Tory campaigner resigns over plagiarized speech
Tory campaigner resigns over plagiarized speech
Speech writer resigns from campaign after Liberals reveal much of a 2003 speech on Iraq by Harper was cribbed from then Australian prime minister John Howard
CARLY WEEKS AND JANE TABER
From Wednesday's Globe and Mail
September 30, 2008 at 10:54 PM EDT
OTTAWA — Stephen Harper's 2003 speech urging Canada to join the U.S. assault on Iraq was plagiarized from one given by the Australian prime minister two days previously, and the man who wrote it resigned Tuesday as a researcher for the Conservative election campaign.
Owen Lippert said he was working in Mr. Harper's office when he was asked to write the speech for the then-opposition-leader to deliver in the House of Commons the day the United States began bombing Baghdad. Large chunks were taken from a speech given by then-prime-minister John Howard in the Australian Parliament two days earlier.
“Pressed for time, I was overzealous in copying segments of another world leader's speech,” Mr. Lippert said in a statement issued by the Conservative Party, five hours after the Tories accused the Liberals of “desperation” and “gotcha journalism” in revealing the plagiarism.
“Neither my superiors in the office of the leader of the opposition nor the leader of the opposition was aware that I had done so,” Mr. Lippert said. “I apologize to all involved and have resigned my position from the Conservative campaign.”
The similarities in the two speeches, delivered on March 18 and 20, 2003, were made public Tuesday during a speech in Toronto by Liberal MP Bob Rae. A Liberal strategist said the party discovered them almost by accident while doing research on the Internet two months ago.
The strategist said a junior staffer, who asked not to be identified, was doing a Google search on Mr. Harper, George W. Bush and the war in Iraq and came across a link to Mr. Howard's speech.
“A little bell went off – ‘I have heard that language before' – and the rest, as they say, is history,” the strategist said. The Liberals did not release the information until Tuesday because they were waiting to receive a videotape of Mr. Howard's speech from Australia, the strategist said.
“Initially, when all we had was the paper copies of the speeches, we would place them side by side, and sometimes you would actually not be able to tell whose speech was whose,” the strategist said.
Mr. Howard's office did not return calls seeking comment.
Mr. Rae said the copied speech is evidence that Canada is losing its own voice in foreign policy under the Conservatives. He said the country has become a parrot of right-wing interests from the United States and other foreign countries.
“How does a leader in Canada's Parliament, on such a crucial issue, end up giving almost the exact same speech as any other country's leader, let alone a leader who was a key member of George W. Bush's coalition of the willing?” Mr. Rae said.
Liberal Leader Stéphane Dion also condemned the copied speech, saying Mr. Harper should be “expelled” from his party.
“He's unable to choose his own words,” Mr. Dion said. “Canadians want their country [to] speak with its own voice on the world stage.”
Mr. Harper's friend, Ken Boessenkool, was a senior policy adviser in charge of his speechwriting in 2003. Tuesday he denied any suggestion that the similarities in the speeches were the result of orders from Mr. Bush to keep his allies on the same page.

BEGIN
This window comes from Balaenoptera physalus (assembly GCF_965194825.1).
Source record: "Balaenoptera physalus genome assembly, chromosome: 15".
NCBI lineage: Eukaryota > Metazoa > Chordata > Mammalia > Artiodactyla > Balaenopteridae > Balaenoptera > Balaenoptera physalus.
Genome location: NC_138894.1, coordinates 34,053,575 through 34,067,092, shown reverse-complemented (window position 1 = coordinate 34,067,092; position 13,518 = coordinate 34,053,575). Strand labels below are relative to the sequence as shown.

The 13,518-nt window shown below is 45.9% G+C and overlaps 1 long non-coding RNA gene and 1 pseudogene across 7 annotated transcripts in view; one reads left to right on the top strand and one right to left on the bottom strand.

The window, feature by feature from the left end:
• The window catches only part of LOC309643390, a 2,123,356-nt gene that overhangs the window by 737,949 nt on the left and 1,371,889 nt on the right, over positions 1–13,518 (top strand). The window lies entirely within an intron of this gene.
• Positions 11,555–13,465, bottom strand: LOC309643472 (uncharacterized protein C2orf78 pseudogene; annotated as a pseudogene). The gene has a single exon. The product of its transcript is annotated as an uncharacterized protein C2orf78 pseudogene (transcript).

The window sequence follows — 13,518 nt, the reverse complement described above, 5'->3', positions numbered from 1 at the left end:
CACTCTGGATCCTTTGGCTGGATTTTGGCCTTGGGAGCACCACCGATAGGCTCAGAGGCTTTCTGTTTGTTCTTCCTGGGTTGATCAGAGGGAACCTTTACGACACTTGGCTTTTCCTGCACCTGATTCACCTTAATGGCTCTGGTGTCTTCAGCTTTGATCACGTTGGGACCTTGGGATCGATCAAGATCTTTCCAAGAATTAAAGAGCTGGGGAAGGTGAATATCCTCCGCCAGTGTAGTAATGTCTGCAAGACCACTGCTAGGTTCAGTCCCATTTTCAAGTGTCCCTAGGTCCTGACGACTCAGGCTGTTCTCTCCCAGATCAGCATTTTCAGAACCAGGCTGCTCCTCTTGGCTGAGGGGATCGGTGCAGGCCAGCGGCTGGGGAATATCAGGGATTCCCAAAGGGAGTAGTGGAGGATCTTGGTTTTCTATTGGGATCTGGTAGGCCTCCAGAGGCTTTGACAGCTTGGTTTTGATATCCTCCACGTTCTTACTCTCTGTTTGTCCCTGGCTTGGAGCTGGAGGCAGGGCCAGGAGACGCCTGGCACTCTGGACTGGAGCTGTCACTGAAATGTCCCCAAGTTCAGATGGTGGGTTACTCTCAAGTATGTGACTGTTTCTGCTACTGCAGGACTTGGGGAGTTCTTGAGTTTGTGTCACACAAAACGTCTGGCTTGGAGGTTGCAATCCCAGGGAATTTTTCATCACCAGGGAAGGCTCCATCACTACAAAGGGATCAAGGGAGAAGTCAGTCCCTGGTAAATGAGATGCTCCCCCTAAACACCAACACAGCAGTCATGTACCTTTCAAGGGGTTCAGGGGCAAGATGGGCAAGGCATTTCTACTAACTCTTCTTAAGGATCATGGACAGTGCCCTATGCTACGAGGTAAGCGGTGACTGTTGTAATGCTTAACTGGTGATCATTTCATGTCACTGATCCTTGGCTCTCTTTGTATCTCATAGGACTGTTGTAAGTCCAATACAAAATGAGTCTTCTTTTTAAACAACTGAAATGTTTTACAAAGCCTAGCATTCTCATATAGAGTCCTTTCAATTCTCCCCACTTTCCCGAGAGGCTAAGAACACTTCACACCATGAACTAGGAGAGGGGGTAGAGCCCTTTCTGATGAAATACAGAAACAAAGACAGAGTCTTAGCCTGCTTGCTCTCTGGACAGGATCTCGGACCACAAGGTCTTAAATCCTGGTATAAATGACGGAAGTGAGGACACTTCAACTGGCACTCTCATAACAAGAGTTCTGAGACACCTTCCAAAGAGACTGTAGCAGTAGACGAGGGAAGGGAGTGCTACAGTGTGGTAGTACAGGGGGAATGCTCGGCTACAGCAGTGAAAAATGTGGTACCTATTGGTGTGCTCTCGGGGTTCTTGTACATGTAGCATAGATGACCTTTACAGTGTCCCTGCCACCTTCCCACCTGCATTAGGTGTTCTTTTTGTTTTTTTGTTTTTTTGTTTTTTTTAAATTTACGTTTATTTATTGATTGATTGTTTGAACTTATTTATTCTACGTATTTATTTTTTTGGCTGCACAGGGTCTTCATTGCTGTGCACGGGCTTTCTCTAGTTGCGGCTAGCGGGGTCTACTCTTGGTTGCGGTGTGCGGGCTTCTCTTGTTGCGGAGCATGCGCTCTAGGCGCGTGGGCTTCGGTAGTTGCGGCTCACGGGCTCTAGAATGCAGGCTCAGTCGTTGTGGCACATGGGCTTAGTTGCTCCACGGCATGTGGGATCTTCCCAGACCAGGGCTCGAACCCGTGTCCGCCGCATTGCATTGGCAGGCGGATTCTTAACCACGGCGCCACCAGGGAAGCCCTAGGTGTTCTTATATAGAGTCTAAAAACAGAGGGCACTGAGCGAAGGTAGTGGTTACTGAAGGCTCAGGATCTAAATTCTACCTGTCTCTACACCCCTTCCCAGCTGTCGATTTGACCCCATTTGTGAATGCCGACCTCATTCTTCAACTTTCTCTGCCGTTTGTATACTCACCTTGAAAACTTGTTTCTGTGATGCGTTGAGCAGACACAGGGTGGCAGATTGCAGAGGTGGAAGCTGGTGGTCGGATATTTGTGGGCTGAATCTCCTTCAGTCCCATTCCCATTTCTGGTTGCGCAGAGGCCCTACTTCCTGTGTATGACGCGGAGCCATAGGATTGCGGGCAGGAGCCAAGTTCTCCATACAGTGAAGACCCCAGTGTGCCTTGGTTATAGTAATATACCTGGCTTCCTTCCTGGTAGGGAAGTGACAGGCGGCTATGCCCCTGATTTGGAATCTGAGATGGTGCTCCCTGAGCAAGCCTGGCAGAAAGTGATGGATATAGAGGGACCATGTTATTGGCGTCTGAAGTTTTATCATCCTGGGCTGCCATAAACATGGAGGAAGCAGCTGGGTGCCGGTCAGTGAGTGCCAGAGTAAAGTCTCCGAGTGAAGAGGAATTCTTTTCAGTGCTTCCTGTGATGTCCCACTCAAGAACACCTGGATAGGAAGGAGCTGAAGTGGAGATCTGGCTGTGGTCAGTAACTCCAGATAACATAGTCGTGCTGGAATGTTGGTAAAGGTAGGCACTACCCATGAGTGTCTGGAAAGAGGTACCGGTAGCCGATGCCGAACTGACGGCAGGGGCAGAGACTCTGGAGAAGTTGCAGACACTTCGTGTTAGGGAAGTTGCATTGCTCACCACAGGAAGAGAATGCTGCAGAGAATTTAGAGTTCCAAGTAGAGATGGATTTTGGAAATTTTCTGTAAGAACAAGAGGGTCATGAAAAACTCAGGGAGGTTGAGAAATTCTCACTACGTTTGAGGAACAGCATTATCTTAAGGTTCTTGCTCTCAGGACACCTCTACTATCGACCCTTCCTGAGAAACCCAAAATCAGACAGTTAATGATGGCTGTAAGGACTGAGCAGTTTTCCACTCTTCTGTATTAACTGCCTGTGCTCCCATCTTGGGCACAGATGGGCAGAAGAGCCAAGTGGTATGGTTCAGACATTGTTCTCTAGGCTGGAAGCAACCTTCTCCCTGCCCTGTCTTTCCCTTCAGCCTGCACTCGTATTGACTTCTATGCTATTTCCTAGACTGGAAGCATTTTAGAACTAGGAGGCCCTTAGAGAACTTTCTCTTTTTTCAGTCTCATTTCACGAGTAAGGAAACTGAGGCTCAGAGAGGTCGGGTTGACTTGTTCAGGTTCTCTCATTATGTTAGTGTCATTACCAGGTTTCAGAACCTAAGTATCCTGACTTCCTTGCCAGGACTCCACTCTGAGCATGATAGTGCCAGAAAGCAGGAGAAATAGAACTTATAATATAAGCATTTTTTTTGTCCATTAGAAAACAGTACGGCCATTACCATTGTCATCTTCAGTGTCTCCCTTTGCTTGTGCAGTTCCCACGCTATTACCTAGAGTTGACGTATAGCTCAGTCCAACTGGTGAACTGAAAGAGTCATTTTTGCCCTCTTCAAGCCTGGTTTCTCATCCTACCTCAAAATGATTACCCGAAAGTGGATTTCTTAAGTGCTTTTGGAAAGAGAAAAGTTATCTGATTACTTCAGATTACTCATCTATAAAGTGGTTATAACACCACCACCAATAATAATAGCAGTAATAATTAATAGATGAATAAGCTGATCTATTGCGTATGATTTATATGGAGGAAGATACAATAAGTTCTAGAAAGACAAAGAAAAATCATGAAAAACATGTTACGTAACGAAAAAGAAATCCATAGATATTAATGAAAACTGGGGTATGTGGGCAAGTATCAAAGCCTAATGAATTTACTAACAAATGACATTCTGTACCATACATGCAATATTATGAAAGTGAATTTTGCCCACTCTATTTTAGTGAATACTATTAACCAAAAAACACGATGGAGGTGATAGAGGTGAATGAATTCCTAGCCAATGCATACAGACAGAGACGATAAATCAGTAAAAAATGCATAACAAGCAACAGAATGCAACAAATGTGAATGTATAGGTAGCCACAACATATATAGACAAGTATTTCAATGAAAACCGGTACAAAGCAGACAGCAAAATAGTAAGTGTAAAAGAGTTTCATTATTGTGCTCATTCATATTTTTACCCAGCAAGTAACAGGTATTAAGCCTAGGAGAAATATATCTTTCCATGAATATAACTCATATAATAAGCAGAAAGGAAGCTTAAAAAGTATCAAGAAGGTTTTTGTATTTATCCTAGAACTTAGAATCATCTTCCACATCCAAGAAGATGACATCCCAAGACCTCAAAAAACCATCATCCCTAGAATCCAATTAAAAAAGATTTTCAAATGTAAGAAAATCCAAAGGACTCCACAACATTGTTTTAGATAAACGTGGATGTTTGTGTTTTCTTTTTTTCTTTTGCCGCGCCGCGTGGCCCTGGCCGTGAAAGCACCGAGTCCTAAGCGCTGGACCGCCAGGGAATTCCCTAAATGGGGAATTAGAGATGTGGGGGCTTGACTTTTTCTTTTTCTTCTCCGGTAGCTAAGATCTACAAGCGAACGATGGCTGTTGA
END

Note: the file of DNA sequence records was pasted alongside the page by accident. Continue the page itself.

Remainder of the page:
“We had a speech to give on the subject. We asked our researchers to prepare some materials. Some draft materials were presented to me,” said Mr. Boessenkool, who is now senior vice-president at Hill and Knowlton Canada. “The speech was what it was.”
He said the opposition leader's office had a very busy week when the plagiarism occurred, and that there was nothing more to it than Mr. Lippert's error in judgment.
“My recollection was it was a very busy week for speeches,” Mr. Boessenkool said. “I'm not excusing what happened, but these things do happen.”
Hansard, the official record of the House of Commons, shows Mr. Harper made only one speech in the House of Commons that week in addition to attending Question Period.
Mr. Lippert is an expert in intellectual property – a field that includes such things as patents, trademarks and copyrights. He took a leave of absence from his job as senior policy analyst for International Co-operation Minister Bev Oda to work in the Conservative “war room” in Ottawa.
After earning a Ph.D. in modern European history from the University of Notre Dame, he worked as managing editor for the Asia and World Institute in Taiwan, according to online biographies. He returned to Canada in 1984 to work as a caucus researcher for British Columbia's Social Credit government and then as a policy analyst for the premier's office until 1991.
He was Kim Campbell's press secretary when she was the federal justice minister and was an adviser to her campaign for the leadership of the Progressive Conservative Party. He has also taught at Carleton University and the University of British Columbia, was a senior policy analyst at the Fraser Institute in Vancouver, and wrote editorials for The Globe and Mail for a short time in 1996.
Earlier Tuesday, Conservative spokesman Yaroslav Baran told The Globe and Mail that Mr. Rae's “attack” was evidence of Liberal desperation. A senior Conservative strategist dismissed the allegations of plagiarism as not being relevant and characterized them as “gotcha” journalism and why Liberals are now at “an all-time low in the polls.”
Many of the lines of Mr. Howard's speech were also used in editorials Mr. Harper submitted to newspapers such as the Toronto Star, National Post and Ottawa Citizen.